Leapster has definitely created a more distinguished system for their younger gamers to enjoy. And enjoy they will thanks to all the new features that have been implemented into this product. Personalizing your gaming experience by connecting your DIDJ to your computer is a cool concept, but it would have been better to have onboard WiFi access. The touch screen may be gone, but the graphics and sound quality are infinitely better than the first generation Leapster handheld. The hardware itself is surprisingly sturdy, but the weight of the unit may be troubling for younger gamers. The new Badge/BITZ system is a much welcomed featured and is bounded to be a user favorite. Taking personalization another notch up, different face plates can also be installed on your unit giving it a more unique flair. Although there is a limited amount of games available, the DIDJ is a great alternative to parents who are looking for something more educational for their kids. It definitely has the possibility to produce an addictive mixture of education with entertainment. Costing less that a DS, the DIDJ might be the answer parents are looking for. Just be warned that there is still no multiplayer option, strictly making the DIDJ a solo gaming experience.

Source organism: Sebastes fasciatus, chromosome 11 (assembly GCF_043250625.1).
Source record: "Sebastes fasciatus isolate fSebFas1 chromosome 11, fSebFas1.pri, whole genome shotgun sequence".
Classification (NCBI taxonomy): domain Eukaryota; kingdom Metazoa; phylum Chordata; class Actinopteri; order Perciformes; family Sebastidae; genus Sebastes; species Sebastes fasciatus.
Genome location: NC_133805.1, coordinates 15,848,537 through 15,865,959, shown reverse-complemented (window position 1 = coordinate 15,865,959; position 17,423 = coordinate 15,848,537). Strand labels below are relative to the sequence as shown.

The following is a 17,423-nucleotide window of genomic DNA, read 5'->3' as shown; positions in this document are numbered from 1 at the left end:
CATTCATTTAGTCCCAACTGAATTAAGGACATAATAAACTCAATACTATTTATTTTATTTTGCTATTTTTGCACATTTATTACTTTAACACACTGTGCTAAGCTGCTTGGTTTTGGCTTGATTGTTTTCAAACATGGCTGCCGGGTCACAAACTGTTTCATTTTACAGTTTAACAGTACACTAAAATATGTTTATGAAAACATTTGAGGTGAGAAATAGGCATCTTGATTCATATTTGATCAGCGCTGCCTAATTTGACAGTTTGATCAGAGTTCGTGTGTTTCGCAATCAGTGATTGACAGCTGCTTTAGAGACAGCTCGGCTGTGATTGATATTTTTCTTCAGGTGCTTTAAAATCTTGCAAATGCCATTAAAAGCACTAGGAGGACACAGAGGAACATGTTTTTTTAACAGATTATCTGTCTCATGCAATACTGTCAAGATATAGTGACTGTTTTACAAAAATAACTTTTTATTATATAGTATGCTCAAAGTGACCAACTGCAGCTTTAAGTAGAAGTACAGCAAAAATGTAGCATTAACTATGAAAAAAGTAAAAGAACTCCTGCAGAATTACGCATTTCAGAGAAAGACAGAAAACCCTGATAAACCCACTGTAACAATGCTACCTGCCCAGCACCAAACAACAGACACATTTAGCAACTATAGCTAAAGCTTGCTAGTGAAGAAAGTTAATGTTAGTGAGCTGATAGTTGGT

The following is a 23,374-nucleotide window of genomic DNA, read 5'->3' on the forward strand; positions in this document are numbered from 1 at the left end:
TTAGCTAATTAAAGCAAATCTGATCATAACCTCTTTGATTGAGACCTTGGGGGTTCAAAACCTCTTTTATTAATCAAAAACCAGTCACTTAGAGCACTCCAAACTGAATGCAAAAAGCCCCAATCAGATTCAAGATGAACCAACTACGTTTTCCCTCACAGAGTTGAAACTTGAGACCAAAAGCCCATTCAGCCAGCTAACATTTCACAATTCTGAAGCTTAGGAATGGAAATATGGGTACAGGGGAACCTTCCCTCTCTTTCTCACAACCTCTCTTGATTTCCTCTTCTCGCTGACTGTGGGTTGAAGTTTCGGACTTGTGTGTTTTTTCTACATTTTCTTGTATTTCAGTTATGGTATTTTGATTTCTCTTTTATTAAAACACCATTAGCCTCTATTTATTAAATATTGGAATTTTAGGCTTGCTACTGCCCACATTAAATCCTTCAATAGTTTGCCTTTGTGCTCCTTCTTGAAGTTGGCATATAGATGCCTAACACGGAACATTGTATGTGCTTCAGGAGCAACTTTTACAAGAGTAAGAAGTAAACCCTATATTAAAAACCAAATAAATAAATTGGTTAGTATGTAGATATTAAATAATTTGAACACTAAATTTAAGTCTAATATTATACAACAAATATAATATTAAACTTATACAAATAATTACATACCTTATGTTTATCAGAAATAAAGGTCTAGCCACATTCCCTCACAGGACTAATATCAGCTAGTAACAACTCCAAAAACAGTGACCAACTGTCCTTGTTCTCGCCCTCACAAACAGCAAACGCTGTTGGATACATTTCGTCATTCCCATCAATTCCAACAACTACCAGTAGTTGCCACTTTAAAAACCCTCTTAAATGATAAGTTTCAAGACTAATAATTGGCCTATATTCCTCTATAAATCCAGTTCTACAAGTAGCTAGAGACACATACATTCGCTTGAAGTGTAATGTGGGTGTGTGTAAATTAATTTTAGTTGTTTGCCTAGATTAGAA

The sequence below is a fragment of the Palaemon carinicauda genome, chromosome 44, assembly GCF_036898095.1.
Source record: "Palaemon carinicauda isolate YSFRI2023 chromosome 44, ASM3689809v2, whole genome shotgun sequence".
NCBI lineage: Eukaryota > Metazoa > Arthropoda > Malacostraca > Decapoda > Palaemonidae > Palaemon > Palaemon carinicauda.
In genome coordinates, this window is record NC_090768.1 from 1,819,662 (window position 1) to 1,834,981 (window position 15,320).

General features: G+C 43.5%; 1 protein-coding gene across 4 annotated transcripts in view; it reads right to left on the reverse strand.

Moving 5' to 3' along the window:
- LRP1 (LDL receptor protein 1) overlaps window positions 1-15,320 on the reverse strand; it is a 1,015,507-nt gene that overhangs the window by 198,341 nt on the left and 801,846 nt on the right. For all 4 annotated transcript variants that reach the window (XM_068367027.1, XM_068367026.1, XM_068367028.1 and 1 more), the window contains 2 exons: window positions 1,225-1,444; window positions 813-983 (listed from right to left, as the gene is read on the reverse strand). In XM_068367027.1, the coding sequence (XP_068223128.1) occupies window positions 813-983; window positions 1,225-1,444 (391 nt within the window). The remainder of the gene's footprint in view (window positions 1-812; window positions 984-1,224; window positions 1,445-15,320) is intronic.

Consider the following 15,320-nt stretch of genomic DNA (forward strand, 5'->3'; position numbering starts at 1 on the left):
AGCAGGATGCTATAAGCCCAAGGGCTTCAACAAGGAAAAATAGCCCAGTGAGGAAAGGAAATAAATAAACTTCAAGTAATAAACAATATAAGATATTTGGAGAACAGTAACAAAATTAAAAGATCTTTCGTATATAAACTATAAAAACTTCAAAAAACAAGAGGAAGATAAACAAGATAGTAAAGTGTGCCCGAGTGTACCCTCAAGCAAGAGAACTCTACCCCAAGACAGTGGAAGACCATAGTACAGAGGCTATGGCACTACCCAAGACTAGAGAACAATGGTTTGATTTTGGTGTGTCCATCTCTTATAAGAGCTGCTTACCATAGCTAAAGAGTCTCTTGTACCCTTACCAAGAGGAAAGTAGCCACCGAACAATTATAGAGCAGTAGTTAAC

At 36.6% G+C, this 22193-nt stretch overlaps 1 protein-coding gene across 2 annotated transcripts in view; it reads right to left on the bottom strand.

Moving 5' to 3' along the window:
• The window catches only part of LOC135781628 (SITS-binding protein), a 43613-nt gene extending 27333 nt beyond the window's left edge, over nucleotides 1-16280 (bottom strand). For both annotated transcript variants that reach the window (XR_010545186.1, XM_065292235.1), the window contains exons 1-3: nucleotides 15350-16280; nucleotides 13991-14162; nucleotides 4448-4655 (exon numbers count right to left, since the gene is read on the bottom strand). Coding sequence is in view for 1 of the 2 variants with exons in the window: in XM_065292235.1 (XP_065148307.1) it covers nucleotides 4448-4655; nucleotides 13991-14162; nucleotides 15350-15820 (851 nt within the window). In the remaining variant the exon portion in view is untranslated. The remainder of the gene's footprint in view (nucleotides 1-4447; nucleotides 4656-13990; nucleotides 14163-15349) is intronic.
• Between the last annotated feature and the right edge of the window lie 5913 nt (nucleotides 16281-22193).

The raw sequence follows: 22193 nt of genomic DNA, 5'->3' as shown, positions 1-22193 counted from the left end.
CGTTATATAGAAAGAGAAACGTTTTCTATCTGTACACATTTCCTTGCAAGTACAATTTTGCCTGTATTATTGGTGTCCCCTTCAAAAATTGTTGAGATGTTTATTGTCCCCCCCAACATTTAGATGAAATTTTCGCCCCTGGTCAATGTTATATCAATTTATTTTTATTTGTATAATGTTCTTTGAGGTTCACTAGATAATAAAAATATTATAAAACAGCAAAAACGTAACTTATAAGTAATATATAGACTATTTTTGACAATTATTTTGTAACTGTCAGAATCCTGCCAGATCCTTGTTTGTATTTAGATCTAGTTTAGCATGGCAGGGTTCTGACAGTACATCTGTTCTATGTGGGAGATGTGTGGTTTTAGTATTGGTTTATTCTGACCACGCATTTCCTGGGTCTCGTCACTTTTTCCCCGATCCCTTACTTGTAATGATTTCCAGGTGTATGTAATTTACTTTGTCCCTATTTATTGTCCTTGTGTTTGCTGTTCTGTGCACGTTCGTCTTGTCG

Check out the DIDJ website for more info.